APFID

Home > Latest News on ID > Infectious Disease News
LOGIN
[News from the Scientific Literature] Pediatric pneumonia death caused by community-acquired methicillin-resistant Staphylococcus aureus, Japan
Date: 2008-10-02   Read: 99781

Pediatric pneumonia death caused by community-acquired methicillin-resistant Staphylococcus aureus, Japan

Ito T et al., EID 2008 Aug;14(8):1312-1314   

Summary (Summarized from the article) 

There has been an increasing concern on community-acquired methicillin-resistant Staphylococcus aureus (CA-MRSA) carrying Panton-Valentine leukocidin (PVL) genes although the role of PVL in the pathogenesis of staphylococcal infections is controversial. Several types of CA-MRSA clones exist, e.g., CA-MRSA belonging to multilocus sequence type (ST) 1 (USA400) and ST8 (USA300), which have been major clones in North America (recently, USA300 is becoming more prominent); CA-MRSA belonging to ST80, which has been a major clone in Europe; and CA-MRSA belonging to ST30, which is distributed worldwide, including Japan. To date, all cases of PVL-positive CA-MRSA infections officially reported in Japan were caused by strains belonging to ST30 and MRSA carrying the PVL gene (ST30) comprises 0.1% of MRSA isolated in hospitals in Japan.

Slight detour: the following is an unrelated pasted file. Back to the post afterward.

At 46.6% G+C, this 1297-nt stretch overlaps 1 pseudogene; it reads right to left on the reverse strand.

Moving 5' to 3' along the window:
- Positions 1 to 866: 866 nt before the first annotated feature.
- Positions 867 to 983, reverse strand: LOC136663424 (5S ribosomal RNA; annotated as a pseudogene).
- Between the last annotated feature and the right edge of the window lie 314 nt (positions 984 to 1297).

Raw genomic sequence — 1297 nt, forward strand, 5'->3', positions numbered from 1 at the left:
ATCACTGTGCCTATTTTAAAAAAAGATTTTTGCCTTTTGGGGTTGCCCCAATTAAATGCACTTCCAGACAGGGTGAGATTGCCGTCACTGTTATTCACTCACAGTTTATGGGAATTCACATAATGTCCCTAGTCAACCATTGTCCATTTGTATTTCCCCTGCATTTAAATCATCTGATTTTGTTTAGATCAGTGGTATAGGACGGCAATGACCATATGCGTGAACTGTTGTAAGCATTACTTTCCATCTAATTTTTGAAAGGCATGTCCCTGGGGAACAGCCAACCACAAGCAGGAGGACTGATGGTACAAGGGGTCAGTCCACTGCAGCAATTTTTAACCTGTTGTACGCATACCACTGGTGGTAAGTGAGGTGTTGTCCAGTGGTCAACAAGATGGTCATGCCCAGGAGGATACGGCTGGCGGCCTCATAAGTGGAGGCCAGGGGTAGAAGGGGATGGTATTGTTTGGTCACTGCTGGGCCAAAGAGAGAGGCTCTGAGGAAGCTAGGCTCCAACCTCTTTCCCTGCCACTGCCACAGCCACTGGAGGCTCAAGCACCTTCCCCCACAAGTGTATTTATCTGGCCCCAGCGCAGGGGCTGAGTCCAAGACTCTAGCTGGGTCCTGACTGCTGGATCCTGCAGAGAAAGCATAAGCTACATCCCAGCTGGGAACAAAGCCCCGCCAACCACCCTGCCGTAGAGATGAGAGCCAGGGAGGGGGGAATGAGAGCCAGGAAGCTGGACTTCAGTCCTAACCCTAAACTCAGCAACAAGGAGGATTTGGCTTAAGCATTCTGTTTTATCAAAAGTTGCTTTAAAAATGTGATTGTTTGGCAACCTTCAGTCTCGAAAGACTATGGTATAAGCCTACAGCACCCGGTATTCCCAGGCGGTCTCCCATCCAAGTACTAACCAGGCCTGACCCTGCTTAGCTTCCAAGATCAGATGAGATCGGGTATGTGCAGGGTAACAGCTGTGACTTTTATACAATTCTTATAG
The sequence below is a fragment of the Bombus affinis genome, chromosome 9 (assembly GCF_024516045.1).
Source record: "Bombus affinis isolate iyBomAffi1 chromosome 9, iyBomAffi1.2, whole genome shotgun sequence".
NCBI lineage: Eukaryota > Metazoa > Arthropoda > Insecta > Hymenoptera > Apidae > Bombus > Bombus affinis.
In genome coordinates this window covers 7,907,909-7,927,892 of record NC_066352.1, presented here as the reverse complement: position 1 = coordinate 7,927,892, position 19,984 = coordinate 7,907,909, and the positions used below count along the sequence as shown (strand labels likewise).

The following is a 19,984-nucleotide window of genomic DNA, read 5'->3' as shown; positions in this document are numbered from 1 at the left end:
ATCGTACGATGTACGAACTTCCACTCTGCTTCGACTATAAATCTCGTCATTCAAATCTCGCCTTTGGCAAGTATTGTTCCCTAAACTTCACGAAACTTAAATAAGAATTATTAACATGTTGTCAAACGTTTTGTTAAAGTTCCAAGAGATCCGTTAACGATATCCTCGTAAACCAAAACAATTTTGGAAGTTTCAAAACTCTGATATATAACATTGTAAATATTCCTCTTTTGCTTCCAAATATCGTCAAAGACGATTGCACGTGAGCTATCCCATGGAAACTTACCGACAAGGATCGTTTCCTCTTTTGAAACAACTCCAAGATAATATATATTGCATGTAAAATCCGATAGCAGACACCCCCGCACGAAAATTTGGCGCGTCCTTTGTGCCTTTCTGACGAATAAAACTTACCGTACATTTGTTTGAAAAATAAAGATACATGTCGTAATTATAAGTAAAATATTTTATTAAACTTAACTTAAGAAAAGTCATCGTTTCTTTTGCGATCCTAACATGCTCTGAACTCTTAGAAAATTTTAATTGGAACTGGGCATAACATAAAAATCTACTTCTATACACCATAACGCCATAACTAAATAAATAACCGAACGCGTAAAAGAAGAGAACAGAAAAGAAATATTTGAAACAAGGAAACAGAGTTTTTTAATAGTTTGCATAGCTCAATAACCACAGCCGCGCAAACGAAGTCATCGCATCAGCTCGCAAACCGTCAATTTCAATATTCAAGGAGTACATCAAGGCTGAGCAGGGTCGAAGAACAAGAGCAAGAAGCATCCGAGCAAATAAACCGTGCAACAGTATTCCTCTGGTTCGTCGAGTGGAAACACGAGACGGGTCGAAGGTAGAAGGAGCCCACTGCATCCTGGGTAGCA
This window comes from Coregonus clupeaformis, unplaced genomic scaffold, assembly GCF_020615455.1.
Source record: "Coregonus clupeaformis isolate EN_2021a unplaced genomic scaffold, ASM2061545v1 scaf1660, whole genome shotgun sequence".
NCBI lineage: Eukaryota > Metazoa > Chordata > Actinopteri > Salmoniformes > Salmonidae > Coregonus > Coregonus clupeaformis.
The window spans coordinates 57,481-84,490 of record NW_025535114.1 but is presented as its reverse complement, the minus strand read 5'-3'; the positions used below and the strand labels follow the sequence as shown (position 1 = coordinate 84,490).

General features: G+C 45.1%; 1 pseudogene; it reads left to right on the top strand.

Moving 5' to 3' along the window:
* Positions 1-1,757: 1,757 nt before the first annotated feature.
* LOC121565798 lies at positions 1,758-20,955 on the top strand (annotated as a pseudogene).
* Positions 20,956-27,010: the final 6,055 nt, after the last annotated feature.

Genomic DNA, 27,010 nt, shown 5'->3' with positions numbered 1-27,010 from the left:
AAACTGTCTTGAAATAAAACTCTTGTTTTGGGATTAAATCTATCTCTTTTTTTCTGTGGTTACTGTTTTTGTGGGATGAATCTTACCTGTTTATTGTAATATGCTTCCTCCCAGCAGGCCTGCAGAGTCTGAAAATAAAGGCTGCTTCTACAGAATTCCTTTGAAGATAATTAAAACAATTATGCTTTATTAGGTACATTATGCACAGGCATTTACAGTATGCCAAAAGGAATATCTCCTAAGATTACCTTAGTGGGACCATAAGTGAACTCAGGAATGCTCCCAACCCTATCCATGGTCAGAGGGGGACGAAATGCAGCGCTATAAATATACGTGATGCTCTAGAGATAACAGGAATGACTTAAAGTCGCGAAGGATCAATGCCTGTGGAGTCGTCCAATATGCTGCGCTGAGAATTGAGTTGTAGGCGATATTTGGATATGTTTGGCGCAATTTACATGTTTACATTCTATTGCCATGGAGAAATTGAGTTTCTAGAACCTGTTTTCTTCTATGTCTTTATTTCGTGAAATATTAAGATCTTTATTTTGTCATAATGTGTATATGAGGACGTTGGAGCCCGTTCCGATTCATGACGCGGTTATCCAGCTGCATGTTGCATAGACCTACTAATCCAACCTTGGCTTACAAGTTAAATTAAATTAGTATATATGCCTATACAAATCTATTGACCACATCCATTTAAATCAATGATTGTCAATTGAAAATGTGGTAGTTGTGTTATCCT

A 16-month-old boy admitted to the hospital died on day 10 after admission. Molecular characterization of MRSA isolated (strain NN32) from the blood showed that strain NN32 was positive for PVL, belonging to ST30:spa 19:staphylococcal cassette chromosome mec (SCCmec) IVa, and was resistant to only β-lactam antimicrobial agents. The molecular characteristics of strain NN32 were similar to those of strain NN1, which is a PVL-positive CA-MRSA strain isolated in Japan belonging to ST30, except for SCCmec IV subtypes. Moreover, pulsed-field gel electrophoresis (PFGE) patterns and the PVL gene sequences of the strains NN32 and NN1 were identical. This article reports a fatal case of pediatric pneumonia and septic shock from CA-MRSA in Japan.

 

Next [News from the Scientific Literature] Growth and geographic variation in hospitalizations with resistant infections, United States, 2000-2005. 2008-12-17 99888
Previous [News from BMJ: September 19, 2008] We are facing a global pandemic of antibiotic resistance 2008-10-02 98180
޴ٷΰ ΰ